The Challenges of Integrating A 9.4T MR Scanner for Human Brain Imaging

  • Keith R. Thulborn
Part of the Biological Magnetic Resonance book series (BIMR, volume 26)


The increasing appreciation of neuroradiologists, other healthcare professionals, neuroscientists, and cognitive scientists for the exquisite detail of anatomical, physiological, and functional magnetic resonance imaging (fMRI) of the human brain has encouraged increasing use of MRI in medical care and research. As MRI has no adverse biological effects when performed within FDA guidelines, longitudinal studies of development and aging and detailed studies through repetitive measurements on single subjects can be undertaken with insignificant risk. Scanner performance for clinical MR scanners has been enhanced as field strengths have migrated upward to 3.0 Tesla. It is appropriate to consider the technical challenges of further improving sensitivity by moving from 3.0 to 9.4T, the highest magnetic field scanner now available for human MRI that became operational in 2004.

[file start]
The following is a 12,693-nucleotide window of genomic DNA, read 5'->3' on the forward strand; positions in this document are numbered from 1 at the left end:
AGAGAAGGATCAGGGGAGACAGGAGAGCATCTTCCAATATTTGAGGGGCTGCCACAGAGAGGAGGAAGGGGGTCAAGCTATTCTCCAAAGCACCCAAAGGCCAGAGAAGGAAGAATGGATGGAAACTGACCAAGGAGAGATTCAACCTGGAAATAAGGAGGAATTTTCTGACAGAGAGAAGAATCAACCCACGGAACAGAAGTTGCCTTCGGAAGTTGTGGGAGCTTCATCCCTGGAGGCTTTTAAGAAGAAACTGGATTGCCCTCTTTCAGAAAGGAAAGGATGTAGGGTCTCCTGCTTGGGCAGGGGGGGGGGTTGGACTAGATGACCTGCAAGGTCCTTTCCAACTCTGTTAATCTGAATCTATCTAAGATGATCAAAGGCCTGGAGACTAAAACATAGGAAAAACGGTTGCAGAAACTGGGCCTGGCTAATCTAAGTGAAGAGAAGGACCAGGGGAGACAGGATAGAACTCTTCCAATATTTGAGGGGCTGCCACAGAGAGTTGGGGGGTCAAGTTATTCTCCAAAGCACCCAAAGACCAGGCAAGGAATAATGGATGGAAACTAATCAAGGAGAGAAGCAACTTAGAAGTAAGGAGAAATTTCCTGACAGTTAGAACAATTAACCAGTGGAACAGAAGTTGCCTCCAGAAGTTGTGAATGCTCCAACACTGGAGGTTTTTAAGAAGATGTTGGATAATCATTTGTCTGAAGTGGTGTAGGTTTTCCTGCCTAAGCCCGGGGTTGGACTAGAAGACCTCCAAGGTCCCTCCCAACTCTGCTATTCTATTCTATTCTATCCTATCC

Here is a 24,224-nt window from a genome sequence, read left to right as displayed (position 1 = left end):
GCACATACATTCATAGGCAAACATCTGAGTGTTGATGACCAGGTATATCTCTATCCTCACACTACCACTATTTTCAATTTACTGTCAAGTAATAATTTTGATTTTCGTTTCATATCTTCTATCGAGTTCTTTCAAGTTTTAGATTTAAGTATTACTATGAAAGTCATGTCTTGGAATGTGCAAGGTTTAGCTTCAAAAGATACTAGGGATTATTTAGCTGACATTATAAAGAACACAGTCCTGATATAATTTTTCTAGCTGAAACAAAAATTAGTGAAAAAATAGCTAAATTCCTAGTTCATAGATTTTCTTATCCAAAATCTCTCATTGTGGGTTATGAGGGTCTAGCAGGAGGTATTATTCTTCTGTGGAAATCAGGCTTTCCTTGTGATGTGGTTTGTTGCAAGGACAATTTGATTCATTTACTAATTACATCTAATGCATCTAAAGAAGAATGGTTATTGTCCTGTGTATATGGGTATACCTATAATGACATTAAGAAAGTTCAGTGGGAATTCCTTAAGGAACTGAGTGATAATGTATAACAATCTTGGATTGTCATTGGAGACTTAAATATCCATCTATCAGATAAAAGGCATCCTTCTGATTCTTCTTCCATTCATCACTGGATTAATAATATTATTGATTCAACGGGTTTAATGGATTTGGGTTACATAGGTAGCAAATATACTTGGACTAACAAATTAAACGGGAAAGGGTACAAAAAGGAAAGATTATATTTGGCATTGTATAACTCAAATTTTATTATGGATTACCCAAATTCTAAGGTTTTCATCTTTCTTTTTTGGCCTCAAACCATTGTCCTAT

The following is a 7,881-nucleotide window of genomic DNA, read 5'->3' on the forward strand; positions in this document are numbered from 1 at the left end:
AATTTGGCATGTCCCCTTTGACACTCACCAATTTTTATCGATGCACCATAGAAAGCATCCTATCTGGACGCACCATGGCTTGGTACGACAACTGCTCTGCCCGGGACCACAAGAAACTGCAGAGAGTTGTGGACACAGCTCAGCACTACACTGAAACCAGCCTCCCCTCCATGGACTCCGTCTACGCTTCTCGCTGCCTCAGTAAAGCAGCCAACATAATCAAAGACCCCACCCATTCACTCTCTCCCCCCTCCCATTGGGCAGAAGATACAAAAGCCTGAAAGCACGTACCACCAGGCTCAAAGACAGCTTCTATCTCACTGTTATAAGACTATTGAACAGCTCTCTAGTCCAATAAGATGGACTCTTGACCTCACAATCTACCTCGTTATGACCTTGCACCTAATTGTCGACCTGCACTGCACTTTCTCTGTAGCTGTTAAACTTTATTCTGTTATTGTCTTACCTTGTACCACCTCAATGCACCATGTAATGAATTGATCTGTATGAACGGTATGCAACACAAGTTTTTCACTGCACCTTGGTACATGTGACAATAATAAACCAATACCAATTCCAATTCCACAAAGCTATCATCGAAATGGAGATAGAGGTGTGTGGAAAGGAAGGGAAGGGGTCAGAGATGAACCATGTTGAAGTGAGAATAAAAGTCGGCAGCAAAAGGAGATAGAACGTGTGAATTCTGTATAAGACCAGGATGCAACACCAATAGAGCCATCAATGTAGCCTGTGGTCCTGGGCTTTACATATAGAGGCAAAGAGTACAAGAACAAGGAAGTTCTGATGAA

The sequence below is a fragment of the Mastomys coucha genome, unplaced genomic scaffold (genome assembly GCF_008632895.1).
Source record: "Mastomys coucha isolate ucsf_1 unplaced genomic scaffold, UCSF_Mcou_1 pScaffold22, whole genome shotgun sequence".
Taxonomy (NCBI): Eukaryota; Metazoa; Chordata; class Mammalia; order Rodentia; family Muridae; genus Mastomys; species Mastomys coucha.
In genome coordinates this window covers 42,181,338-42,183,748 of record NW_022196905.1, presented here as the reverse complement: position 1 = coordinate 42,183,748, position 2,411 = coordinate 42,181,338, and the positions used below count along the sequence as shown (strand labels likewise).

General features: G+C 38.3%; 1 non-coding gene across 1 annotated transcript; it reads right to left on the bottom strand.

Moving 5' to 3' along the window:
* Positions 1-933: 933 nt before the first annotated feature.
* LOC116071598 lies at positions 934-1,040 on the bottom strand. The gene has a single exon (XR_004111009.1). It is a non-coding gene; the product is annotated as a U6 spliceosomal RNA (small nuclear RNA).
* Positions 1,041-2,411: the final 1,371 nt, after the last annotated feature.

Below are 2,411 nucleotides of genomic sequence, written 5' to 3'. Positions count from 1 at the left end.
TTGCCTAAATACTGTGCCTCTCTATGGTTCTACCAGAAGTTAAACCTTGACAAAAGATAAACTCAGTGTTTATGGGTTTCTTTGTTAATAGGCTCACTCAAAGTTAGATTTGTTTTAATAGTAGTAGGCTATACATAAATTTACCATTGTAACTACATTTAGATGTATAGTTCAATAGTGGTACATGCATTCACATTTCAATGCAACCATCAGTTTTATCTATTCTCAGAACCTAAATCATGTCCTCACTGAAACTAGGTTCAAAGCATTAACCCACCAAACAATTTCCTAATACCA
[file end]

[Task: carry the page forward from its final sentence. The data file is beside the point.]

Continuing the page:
High Magnetic Field Concrete Slab Color Version Fringe Field Human Brain Imaging 
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Copyright information

© Springer Science+Business Media, LLC 2006

Authors and Affiliations

  • Keith R. Thulborn
    • 1
  1. 1.Center for Magnetic Resonance ResearchUniversity of Illinois at ChicagoChicagoUSA

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